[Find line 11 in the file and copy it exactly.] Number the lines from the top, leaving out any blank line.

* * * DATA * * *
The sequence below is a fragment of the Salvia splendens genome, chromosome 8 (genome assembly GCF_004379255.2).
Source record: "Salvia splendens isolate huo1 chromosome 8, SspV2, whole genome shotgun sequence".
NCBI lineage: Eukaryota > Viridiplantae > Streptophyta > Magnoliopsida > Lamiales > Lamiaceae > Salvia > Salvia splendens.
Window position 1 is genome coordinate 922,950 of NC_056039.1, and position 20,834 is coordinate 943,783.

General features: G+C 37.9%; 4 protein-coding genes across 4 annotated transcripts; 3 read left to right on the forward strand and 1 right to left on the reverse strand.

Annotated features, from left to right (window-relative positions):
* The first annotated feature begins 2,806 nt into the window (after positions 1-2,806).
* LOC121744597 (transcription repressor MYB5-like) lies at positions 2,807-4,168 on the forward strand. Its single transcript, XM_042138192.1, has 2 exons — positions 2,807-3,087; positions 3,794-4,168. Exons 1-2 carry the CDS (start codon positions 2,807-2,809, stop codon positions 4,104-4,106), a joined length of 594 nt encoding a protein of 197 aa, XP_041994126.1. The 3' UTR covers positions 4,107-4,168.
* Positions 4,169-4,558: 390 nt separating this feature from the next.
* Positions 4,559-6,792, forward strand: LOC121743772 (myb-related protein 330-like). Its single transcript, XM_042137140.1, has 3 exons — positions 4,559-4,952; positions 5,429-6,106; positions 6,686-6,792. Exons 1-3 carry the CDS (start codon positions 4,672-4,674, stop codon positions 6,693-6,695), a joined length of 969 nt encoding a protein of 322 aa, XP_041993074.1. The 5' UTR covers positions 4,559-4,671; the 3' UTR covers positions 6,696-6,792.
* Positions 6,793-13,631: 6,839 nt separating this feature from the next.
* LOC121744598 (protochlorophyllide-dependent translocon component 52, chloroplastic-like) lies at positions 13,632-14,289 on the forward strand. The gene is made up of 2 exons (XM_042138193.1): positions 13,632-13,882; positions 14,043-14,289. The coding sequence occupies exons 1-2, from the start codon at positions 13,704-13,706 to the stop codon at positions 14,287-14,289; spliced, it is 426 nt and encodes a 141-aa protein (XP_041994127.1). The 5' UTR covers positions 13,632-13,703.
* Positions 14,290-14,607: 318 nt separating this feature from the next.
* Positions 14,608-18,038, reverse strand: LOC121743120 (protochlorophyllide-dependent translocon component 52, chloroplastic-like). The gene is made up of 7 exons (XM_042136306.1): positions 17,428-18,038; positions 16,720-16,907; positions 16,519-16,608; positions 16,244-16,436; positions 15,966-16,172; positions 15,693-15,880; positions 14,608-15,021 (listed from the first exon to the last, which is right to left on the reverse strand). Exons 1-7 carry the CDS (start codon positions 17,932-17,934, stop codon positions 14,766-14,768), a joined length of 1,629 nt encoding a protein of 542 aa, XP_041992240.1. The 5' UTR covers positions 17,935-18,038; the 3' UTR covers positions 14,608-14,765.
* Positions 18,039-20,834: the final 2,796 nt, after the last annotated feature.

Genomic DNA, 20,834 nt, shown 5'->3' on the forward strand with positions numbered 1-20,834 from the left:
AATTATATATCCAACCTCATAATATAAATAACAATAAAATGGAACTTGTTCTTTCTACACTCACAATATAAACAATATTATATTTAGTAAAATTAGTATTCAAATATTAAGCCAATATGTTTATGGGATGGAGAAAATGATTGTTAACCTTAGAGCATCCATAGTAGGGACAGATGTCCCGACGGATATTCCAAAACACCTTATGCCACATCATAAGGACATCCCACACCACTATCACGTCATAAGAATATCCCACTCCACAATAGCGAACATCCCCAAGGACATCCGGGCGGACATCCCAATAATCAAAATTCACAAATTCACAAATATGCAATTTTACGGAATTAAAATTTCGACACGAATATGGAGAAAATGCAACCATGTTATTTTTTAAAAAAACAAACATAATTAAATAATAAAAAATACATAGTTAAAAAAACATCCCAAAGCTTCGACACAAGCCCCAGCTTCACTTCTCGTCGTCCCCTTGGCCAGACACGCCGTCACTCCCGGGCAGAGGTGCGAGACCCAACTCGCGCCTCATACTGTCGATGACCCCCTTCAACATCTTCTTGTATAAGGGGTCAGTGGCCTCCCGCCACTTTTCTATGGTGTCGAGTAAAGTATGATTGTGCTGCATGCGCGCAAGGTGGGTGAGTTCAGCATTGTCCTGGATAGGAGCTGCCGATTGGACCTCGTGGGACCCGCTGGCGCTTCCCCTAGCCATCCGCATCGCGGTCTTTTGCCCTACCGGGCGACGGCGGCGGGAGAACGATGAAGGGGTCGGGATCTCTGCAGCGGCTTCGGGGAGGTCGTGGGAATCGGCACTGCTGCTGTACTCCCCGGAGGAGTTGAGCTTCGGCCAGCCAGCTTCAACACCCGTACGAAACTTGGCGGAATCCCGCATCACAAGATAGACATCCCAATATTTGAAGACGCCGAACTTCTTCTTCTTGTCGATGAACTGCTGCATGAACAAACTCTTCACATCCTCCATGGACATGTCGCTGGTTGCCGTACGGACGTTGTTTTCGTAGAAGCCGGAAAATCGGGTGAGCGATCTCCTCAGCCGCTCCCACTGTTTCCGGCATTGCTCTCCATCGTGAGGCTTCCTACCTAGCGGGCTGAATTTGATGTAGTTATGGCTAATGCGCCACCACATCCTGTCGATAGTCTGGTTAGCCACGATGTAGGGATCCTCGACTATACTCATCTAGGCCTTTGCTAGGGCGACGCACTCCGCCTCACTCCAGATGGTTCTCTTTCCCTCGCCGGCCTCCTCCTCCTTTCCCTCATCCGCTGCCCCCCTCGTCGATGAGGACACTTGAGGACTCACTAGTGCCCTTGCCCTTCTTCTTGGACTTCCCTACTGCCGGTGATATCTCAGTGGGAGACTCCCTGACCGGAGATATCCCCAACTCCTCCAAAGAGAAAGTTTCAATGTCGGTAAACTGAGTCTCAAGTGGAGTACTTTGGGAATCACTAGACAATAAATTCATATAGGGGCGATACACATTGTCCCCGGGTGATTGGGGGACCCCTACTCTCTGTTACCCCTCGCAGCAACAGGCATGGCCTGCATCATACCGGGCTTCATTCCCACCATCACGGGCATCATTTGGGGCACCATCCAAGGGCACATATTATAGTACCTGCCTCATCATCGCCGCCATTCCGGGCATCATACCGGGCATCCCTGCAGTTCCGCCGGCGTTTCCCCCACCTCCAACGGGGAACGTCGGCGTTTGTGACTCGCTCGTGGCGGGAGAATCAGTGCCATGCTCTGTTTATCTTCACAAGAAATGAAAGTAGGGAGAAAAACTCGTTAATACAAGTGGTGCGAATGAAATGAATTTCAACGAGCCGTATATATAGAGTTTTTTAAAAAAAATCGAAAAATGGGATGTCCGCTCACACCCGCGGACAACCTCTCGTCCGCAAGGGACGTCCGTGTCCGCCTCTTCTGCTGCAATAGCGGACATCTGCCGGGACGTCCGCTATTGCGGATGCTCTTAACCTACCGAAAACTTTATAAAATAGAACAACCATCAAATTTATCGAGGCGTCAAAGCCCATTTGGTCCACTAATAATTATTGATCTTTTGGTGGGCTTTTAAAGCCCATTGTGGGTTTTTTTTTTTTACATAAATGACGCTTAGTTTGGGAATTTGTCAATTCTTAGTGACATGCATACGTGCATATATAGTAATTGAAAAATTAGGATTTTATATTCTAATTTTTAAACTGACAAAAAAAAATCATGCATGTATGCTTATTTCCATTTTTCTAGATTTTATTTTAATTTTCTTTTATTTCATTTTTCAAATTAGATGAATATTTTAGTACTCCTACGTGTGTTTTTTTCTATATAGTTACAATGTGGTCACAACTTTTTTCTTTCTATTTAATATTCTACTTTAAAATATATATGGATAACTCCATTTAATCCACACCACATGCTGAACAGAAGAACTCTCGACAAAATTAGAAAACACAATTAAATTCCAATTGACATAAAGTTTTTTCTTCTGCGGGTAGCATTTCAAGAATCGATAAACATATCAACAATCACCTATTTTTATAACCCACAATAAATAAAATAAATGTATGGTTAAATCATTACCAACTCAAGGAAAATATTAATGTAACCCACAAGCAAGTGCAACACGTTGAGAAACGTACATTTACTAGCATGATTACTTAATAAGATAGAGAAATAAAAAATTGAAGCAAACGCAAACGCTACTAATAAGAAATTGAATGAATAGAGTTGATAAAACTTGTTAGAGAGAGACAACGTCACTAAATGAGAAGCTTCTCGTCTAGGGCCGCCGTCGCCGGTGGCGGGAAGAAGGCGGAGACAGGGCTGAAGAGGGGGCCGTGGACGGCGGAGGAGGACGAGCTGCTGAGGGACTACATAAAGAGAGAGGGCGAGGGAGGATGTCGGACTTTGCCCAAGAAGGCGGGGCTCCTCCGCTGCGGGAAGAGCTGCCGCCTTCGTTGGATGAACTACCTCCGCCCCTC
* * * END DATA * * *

* Positions 6,793-13,631: 6,839 nt separating this feature from the next.